Lord Craig wrote some time afterwards an affecting paper in the Mirror, recording the fate, and commending the genius of Bruce. John Logan, in 1770, published his poems. In the year 1807, the kind-hearted Principal Baird published an edition of the poems for the behoof of Bruce's mother, then an aged widow. And in 1837, Dr. William Mackelvie, Balgedie, Kinrossshire, published what may be considered the standard Life of this poet, along with a complete edition of his Works.

It is impossible from so small a segment of a circle as Bruce's life describes, to infer with any certainty the whole. So far as we can judge from the fragments left, his power was rather in the beautiful, than in the sublime or in the strong. The lines on Spring, from the words "Now spring returns" to the close, form a continuous stream of pensive loveliness. How sweetly he sings in the shadow of death! Nor let us too severely blame his allusion to the old Pagan mythology, in the words

I hear the helpless wail, the shriek of woe,
I see the muddy wave, the dreary shore;

remembering that he was still a mere student, and not recovered from that fine intoxication in which classical literature drenches a young imaginative soul, and that at last we find him "resting in the hopes of an eternal day." Lochleven is the spent echo of The Seasons, although, as we said before, its descriptions possess considerable merit. His Last Day is more ambitious than successful. If we grant The Cuckoo to be his, as we are inclined decidedly to do, it is a sure title to fame, being one of the sweetest little poems in any language. Shakspeare would have been proud of the verse—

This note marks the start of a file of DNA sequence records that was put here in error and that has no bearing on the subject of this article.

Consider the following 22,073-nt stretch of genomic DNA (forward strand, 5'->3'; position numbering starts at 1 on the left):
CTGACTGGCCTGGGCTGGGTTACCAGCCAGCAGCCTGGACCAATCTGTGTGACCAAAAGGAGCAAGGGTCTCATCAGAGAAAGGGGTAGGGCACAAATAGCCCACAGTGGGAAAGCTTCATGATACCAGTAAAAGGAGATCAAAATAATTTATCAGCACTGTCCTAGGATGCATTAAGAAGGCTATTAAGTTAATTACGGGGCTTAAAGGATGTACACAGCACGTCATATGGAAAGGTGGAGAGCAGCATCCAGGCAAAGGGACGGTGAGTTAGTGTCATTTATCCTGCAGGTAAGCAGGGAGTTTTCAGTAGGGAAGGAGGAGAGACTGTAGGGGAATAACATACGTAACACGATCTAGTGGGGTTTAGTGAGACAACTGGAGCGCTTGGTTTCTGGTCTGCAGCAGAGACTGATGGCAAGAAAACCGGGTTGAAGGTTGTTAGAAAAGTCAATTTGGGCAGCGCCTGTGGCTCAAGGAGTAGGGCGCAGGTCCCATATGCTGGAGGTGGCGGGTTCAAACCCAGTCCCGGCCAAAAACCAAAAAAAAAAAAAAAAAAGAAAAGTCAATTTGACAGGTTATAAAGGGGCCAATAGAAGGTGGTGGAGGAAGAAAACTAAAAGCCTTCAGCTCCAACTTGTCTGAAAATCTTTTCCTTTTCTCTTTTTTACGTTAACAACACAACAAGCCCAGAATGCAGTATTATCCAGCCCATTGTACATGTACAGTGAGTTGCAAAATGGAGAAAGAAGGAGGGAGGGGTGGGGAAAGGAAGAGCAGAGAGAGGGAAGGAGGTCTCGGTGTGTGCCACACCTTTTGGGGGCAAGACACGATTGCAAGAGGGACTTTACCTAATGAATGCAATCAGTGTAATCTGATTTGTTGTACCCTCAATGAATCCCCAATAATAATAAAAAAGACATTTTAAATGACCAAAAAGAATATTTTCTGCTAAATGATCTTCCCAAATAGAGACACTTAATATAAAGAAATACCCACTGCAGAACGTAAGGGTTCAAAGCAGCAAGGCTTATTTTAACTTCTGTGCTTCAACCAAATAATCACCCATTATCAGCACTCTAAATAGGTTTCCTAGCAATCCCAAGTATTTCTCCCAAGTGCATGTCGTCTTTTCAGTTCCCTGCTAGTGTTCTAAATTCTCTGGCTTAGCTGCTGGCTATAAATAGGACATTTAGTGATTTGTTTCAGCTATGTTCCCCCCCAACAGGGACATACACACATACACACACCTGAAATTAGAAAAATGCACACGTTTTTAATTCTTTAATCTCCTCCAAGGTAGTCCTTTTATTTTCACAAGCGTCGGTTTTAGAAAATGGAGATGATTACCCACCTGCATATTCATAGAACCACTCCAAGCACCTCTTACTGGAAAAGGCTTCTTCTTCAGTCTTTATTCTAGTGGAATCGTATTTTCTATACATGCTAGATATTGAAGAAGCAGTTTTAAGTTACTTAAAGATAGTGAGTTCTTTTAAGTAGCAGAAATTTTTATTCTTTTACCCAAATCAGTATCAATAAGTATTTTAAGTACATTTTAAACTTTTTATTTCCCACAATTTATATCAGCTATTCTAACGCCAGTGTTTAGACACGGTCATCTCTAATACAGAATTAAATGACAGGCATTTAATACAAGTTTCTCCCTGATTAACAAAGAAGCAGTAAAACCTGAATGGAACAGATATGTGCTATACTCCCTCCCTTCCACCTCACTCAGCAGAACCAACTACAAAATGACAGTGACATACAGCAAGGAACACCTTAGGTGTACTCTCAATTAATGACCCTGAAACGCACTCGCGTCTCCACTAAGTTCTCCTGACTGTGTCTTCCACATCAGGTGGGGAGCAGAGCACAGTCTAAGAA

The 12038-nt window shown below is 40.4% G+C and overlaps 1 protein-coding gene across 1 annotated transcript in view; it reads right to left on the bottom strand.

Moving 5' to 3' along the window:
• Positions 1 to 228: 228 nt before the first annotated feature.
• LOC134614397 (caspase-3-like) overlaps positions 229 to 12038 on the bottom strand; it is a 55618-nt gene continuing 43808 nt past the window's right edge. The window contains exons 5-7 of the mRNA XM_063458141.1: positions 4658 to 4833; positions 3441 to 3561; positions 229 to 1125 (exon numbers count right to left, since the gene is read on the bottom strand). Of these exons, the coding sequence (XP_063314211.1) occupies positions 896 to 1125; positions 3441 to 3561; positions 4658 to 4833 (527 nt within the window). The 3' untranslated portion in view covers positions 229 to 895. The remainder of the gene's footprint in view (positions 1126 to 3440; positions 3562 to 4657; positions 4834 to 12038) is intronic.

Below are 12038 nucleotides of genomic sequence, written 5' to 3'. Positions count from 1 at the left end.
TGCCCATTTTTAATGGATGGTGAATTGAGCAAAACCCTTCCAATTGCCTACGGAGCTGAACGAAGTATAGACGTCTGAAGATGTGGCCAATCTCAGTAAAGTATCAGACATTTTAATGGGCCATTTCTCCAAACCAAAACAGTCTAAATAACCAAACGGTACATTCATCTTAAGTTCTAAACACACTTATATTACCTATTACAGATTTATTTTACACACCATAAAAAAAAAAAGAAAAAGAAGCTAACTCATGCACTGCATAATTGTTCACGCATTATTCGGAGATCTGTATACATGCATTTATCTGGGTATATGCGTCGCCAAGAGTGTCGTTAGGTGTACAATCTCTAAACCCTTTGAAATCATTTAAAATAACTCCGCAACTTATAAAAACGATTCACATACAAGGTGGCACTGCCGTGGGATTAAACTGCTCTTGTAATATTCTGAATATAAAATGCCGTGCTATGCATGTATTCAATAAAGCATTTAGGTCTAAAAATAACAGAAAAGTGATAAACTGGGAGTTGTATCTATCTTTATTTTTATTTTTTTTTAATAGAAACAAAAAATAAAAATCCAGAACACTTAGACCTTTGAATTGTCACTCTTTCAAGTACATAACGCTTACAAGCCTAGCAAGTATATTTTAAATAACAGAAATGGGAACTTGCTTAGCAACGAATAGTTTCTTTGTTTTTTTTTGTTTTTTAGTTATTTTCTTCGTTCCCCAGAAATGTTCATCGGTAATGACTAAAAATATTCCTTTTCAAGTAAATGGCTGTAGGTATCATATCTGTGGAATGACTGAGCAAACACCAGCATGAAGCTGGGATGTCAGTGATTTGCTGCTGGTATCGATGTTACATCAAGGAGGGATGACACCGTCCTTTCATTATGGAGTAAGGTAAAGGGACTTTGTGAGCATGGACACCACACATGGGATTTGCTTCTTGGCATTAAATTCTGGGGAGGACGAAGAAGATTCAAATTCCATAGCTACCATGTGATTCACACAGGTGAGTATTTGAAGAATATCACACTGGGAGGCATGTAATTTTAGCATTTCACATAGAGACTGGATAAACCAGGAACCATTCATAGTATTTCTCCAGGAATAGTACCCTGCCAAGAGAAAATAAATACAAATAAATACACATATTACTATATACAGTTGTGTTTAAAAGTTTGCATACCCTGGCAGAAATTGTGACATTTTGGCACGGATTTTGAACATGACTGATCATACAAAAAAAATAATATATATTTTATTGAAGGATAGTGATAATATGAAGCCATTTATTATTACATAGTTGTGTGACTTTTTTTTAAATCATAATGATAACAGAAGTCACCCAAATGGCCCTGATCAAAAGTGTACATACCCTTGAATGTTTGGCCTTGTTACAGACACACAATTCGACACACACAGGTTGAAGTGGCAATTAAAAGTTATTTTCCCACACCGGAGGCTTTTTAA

Sweet bird! thy bower is ever green,
Thy sky is ever clear;
Thou hast no sorrow in thy song,
No winter in thy year.

Bruce has not, however, it has always appeared to us, caught so well as Wordsworth the differentia of the cuckoo, — its invisible, shadowy, shifting, supernatural character — heard, but seldom seen — its note so limited and almost unearthly:

O Cuckoo, shall I call thee bird,
Or but a wandering voice?

How fine this conception of a separated voice — "The viewless spirit of a lonely sound," plaining in the woods as if seeking for some incarnation it cannot find, and saddening the spring groves by a note so contradictory to the genius of the season. In reference to the note of the cuckoo we find the following remarks among the fragments from the commonplace-book of Dr. Thomas Brown, printed by Dr. Welsh: — "The name of the cuckoo has generally been considered as a very pure instance of imitative harmony. But in giving that name, we have most unjustly defrauded the poor bird of a portion of its very small variety of sound. The second syllable is not a mere echo of the first; it is the sound reversed, like the reading of a sotadic line; and to preserve the strictness of the imitation we should give it the name of Ook-koo." Thus is the prose of the cuckoo after its poetry.